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Lunchtime Links: This looks like bad news for anyone working in operations at Credit Suisse

Dark clouds

It’s not only front office bankers in areas like rates that are being laid off. It’s operations bankers too.

Hence, Morgan Stanley, which we revealed today is making 1,600 job cuts after Christmas, is also getting rid of 80 people in Singapore whilst shifting jobs to India. And Credit Suisse is combining its private banking and investment banking trade clearing operations in an effort to reduce costs.

Credit Suisse’s initiative, announced by memo yesterday, suggests a struggle between London and Switzerland. Swiss-focused Romeo Lacher, head of operations for Credit Suisse private bank and a member of the executive board, will work with Gary Bullock, formerly head of operations at the investment bank to implement the changes. Redundancies seem inevitable. Promisingly, Bullock will be the new overall head of ‘global operations’, reporting into the CFO. Investment banking operations staff may actually come out better off.

The Credit Suisse bonus pool will be ‘sharply lower’ this year. (Reuters)

UBS staff in Switzerland will receive a 0.7% pay rise. (Reuters)

The former desk head at UBS’s London wealth management business, accused of defrauding customers of millions of pounds through rogue trades, was a “golden boy,” held in awe and trusted by senior management to such an extent he was able to re-engineer the bank’s controls,  says the QC, for his co-defendant. (The Times)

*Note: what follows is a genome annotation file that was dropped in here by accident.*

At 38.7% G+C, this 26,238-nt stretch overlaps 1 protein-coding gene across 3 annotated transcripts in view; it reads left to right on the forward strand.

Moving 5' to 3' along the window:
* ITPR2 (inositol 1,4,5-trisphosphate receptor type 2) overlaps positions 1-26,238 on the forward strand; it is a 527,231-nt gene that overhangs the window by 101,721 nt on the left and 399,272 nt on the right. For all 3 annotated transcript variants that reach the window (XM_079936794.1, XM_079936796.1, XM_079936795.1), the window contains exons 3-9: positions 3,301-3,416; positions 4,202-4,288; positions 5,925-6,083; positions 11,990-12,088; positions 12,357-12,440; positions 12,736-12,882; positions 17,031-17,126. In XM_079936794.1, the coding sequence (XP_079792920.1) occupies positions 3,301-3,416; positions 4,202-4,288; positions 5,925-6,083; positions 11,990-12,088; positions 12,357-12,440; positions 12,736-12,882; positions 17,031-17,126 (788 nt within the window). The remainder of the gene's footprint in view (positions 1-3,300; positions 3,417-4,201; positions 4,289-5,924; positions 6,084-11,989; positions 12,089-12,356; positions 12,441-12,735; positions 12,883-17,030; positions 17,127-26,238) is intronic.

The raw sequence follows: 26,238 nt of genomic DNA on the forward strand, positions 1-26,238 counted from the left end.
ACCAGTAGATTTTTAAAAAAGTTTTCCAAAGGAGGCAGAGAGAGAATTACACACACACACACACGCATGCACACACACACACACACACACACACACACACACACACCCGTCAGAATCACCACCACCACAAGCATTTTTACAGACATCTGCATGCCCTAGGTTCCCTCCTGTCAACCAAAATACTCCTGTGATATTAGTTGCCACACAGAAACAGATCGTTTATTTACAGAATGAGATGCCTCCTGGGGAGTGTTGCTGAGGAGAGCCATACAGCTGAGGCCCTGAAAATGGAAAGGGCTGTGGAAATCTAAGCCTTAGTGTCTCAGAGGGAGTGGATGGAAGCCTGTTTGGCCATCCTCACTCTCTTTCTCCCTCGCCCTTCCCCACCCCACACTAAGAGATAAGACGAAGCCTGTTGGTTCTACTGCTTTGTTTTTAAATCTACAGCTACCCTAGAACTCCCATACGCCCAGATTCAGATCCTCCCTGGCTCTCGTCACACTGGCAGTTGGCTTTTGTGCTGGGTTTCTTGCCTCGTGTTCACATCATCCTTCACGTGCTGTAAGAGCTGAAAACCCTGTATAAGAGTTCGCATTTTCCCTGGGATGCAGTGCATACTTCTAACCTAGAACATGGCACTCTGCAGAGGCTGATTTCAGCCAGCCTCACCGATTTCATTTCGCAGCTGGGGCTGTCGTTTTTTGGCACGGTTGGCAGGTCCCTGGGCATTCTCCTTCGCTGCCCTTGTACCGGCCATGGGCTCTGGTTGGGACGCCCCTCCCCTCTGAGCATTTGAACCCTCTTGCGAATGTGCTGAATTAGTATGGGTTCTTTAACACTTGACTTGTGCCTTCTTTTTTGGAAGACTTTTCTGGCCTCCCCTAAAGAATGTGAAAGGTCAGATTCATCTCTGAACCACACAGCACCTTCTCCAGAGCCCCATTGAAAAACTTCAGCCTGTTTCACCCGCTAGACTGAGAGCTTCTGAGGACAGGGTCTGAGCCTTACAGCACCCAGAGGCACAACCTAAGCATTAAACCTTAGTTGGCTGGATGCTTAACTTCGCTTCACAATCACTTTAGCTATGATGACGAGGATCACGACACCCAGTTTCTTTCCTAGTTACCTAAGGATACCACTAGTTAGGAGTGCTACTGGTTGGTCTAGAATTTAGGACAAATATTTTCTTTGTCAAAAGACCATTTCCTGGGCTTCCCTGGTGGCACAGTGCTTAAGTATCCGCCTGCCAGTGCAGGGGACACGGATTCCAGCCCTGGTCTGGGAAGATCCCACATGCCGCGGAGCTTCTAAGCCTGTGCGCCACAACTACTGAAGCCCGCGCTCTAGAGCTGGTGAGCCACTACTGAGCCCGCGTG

Fixed-income bonuses at BAML will be down 60%; equities bonuses will be down 40%. (Fox Business) 

Crédit Agricole SA, France’s third-largest bank, said it will exit 21 of the 53 countries in which it operates. (WSJ)  

Crédit Agricole’s London division employs 1,800 people. Not any more. (The Times) 

Goldman Sachs’ financial sponsors head is leaving after 25 years. (Bloomberg) 

RBC Capital Markets has made Josh Critchley, a former Goldman Sachs and Merrill Lynch banker, head of European investment banking. (Financial News) 

If Jefferies employees chose to receive restricted cash in lieu of restricted stock, “that cash will be subject to a 20 month clawback. (Financial News)  

Mr Horta-Osorio, Sir Win said, was not suffering from any form of mental illness. “It was physical: overwork, sleep deprivation and exhaustion… an inability to switch off.” (Telegraph) 

Horta-Osorio had more than a month of insomnia in the run-up to his sick leave. “He’s 100% now,” one close associate said. “He’s maybe even 110%– he’s so full of energy.” (Financial Times) 

The average hedge-fund salesperson was paid £366k a year in 2010 in pay and performance bonuses, according to Alpha Search, and the firm is predicting a 15-20% increase this year, to £439k. (Financial News) 

Profits at Henderson have risen 50% this year. (Evening Standard)

If City workers really are so much more skilled, ingenious and industrious than idle civil servants and beer-swilling bolshy miners, shouldn’t they find it easier to get well-paid work elsewhere? (Stumblingandmumbling)

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